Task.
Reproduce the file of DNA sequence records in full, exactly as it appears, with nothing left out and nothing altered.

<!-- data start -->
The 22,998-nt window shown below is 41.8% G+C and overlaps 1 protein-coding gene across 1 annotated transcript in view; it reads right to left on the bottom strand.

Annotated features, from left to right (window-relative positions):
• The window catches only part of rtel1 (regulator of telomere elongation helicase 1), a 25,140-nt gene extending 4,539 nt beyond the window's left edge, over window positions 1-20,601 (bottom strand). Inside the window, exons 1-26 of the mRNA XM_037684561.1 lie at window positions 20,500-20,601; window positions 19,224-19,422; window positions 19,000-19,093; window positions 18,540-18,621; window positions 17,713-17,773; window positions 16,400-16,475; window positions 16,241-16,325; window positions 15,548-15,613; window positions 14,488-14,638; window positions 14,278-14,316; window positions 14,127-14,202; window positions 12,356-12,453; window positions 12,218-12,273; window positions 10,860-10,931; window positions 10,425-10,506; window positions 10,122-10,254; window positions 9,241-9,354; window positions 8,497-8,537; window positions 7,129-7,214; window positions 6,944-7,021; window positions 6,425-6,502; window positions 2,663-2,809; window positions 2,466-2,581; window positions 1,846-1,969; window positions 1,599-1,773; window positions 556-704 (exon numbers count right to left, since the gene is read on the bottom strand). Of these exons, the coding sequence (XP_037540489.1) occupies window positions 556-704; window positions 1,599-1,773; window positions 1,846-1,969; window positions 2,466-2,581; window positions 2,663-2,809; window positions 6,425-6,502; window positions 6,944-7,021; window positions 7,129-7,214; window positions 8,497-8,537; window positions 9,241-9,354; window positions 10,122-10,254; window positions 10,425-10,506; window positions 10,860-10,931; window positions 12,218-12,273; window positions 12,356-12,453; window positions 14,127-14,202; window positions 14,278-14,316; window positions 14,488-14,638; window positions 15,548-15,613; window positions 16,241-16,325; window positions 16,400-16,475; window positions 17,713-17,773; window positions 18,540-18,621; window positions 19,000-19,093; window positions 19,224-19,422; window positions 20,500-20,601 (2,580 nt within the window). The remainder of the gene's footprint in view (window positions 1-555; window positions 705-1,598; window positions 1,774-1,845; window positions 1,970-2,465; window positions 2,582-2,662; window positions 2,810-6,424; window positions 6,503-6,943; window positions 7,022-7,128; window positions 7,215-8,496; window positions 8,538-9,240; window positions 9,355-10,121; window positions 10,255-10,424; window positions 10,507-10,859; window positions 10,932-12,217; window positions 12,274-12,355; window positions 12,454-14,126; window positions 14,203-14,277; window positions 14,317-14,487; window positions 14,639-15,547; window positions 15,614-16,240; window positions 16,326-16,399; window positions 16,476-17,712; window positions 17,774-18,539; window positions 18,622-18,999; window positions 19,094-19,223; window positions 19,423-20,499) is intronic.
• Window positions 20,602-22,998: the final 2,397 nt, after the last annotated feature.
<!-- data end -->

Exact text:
The 22,998-nt window shown below is 41.8% G+C and overlaps 1 protein-coding gene across 1 annotated transcript in view; it reads right to left on the bottom strand.

Annotated features, from left to right (window-relative positions):
• The window catches only part of rtel1 (regulator of telomere elongation helicase 1), a 25,140-nt gene extending 4,539 nt beyond the window's left edge, over window positions 1-20,601 (bottom strand). Inside the window, exons 1-26 of the mRNA XM_037684561.1 lie at window positions 20,500-20,601; window positions 19,224-19,422; window positions 19,000-19,093; window positions 18,540-18,621; window positions 17,713-17,773; window positions 16,400-16,475; window positions 16,241-16,325; window positions 15,548-15,613; window positions 14,488-14,638; window positions 14,278-14,316; window positions 14,127-14,202; window positions 12,356-12,453; window positions 12,218-12,273; window positions 10,860-10,931; window positions 10,425-10,506; window positions 10,122-10,254; window positions 9,241-9,354; window positions 8,497-8,537; window positions 7,129-7,214; window positions 6,944-7,021; window positions 6,425-6,502; window positions 2,663-2,809; window positions 2,466-2,581; window positions 1,846-1,969; window positions 1,599-1,773; window positions 556-704 (exon numbers count right to left, since the gene is read on the bottom strand). Of these exons, the coding sequence (XP_037540489.1) occupies window positions 556-704; window positions 1,599-1,773; window positions 1,846-1,969; window positions 2,466-2,581; window positions 2,663-2,809; window positions 6,425-6,502; window positions 6,944-7,021; window positions 7,129-7,214; window positions 8,497-8,537; window positions 9,241-9,354; window positions 10,122-10,254; window positions 10,425-10,506; window positions 10,860-10,931; window positions 12,218-12,273; window positions 12,356-12,453; window positions 14,127-14,202; window positions 14,278-14,316; window positions 14,488-14,638; window positions 15,548-15,613; window positions 16,241-16,325; window positions 16,400-16,475; window positions 17,713-17,773; window positions 18,540-18,621; window positions 19,000-19,093; window positions 19,224-19,422; window positions 20,500-20,601 (2,580 nt within the window). The remainder of the gene's footprint in view (window positions 1-555; window positions 705-1,598; window positions 1,774-1,845; window positions 1,970-2,465; window positions 2,582-2,662; window positions 2,810-6,424; window positions 6,503-6,943; window positions 7,022-7,128; window positions 7,215-8,496; window positions 8,538-9,240; window positions 9,355-10,121; window positions 10,255-10,424; window positions 10,507-10,859; window positions 10,932-12,217; window positions 12,274-12,355; window positions 12,454-14,126; window positions 14,203-14,277; window positions 14,317-14,487; window positions 14,639-15,547; window positions 15,614-16,240; window positions 16,326-16,399; window positions 16,476-17,712; window positions 17,774-18,539; window positions 18,622-18,999; window positions 19,094-19,223; window positions 19,423-20,499) is intronic.
• Window positions 20,602-22,998: the final 2,397 nt, after the last annotated feature.